Jazmin Begum Kennedy (JBK) is a ‘Qualified Housewife.’ By day she is a mother, wife and teacher; by night she wages war against oppressors and writes books. She is an experienced teacher of primary and secondary education, an acclaimed professional artist (JBK Arts) and published author of Mercy Like the Raindrops, Blessed Bees, No School Today and the upcoming novel, Fifteen. Jazmin is an online counsellor specialising in domestic abuse, rape and child abuse. She also physically helps victims of domestic violence flee their abusive marriages. She is the co-founder of the Nisa Foundation, working as a women’s aid worker for victims of domestic violence. JBK currently homeschools her three children, whilst managing a network for Home Educators in the Greater Manchester area of the United Kingdom.

Muslim Communal Obligation: Stories That Will Have You In Tears

Imagine spending years saving up for hajj. And then imagine, not being able to go because you gave all your money away, but Allah accepts your hajj anyway. This is the story of Ali, a humble cobbler from Damascus whose random act of sacrifice fulfilled the Muslim communal obligation – fard kifayah – of hundreds of thousands of others.
Imagine facing Allah on the Day of Judgement, while standing next to a man, woman or child from your community who suffered neglect, abuse, injustice hunger and deprivation. What will our excuse be? “I thought someone else would take care of it” might not cut it.

Every single Muslim needs to hear this khutbah by Imam Khalid Latif.


Imam Khalid Latif - Muslim Communal ObligationImam Khalid Latif is a University Chaplain for New York University, Executive Director of the Islamic Center at NYU, and a Chaplain for the NYPD. He is also the co-founder of Honest Chops, the first-ever all-natural/organic halal butcher in NYC, the Muslim Wedding Service, an agency specializing in providing charismatic and inspirational marriage officiants for wedding ceremonies. Sincere thanks to ICNYU for the recording of his Friday prayer sermon on Muslim communal obligation, or fard kifayah.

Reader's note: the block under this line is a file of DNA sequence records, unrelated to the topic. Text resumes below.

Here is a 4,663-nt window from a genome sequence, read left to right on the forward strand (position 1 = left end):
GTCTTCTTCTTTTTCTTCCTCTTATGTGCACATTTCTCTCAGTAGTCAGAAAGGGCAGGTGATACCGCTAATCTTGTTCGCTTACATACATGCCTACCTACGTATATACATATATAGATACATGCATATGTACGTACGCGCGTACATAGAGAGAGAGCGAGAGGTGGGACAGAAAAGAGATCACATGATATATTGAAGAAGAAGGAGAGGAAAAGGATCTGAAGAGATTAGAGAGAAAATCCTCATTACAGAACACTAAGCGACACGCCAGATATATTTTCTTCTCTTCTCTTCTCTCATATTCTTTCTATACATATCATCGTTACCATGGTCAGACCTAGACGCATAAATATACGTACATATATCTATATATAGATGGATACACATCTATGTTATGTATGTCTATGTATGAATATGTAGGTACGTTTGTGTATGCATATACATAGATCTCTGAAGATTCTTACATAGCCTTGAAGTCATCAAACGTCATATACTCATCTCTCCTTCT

Resources on Muslim communal obligation:

Is a Sacrifice (Dam) Required for Performing the Stoning Rite (Rami) Before the Slaughtering (Dhabh) in Hajj?

Answered by Ustadh Tabraze Azam

Question: As salam alaykum,

I have recently completed Hajj. On 10th Dhul Hijjah like many people I paid for someone to complete the animal sacrifice on my behalf. Unfortunately on our way to the pelting we got a phone call saying that it had been done (before we could pelt at the jamarat ).

I have been recently informed that the Ahnaf do not consider this acceptable. Therefore I wanted to ask what is the Hanafi fatwa on the matter. Is a sacrifice necessary?

Answer: Wa alaikum assalam wa rahmatullahi wa barakatuh,

I pray that this message finds you well, insha’Allah.

No, a sacrifice (dam) is not required if you perform the stoning rite (rami) before the slaughtering (dhabh) as somebody performing both the hajj and `umrah (hajj al-qiran/al-tamattu`) together in a single journey. (Neither is it required if you are performing only the hajj itself (hajj al-ifrad), without an accompanying `umrah.)

This ruling is according to the position of the Companions (sahibayn) because they did not consider it necessary (wajib) to uphold an order (tartib) between the stoning and slaughtering. Further, due to the vast number of people now in attendance and the difficulty of managing the entire pilgrimage, there can be some degree of hardship in sticking to the relied upon position for every single ruling.

This is contrary to the position of Imam Abu Hanifa himself which is based on the words of Ibn `Abbas (may Allah be pleased with him), “Whoever brings forth a rite before a subsequent rite must sacrifice.” This is the basis and it should be followed, but there is leeway in the matter, particularly if you have an excuse in your specific situation.

[Qari, al-Maslak al-Mutaqassit; Zayla`i, Tabyin al-Haqa’iq]

Please also see: A Hajj Reader and: What is the Preferable Type of Hajj in the Hanafi School: Tamattu’ or Qiran? and: Leaving the Position of Abu Hanifa and How to Determine the Relied-Upon Position in the Hanafi School

And Allah alone knows best.

wassalam,

Tabraze Azam

Checked & Approved by Shaykh Faraz Rabbani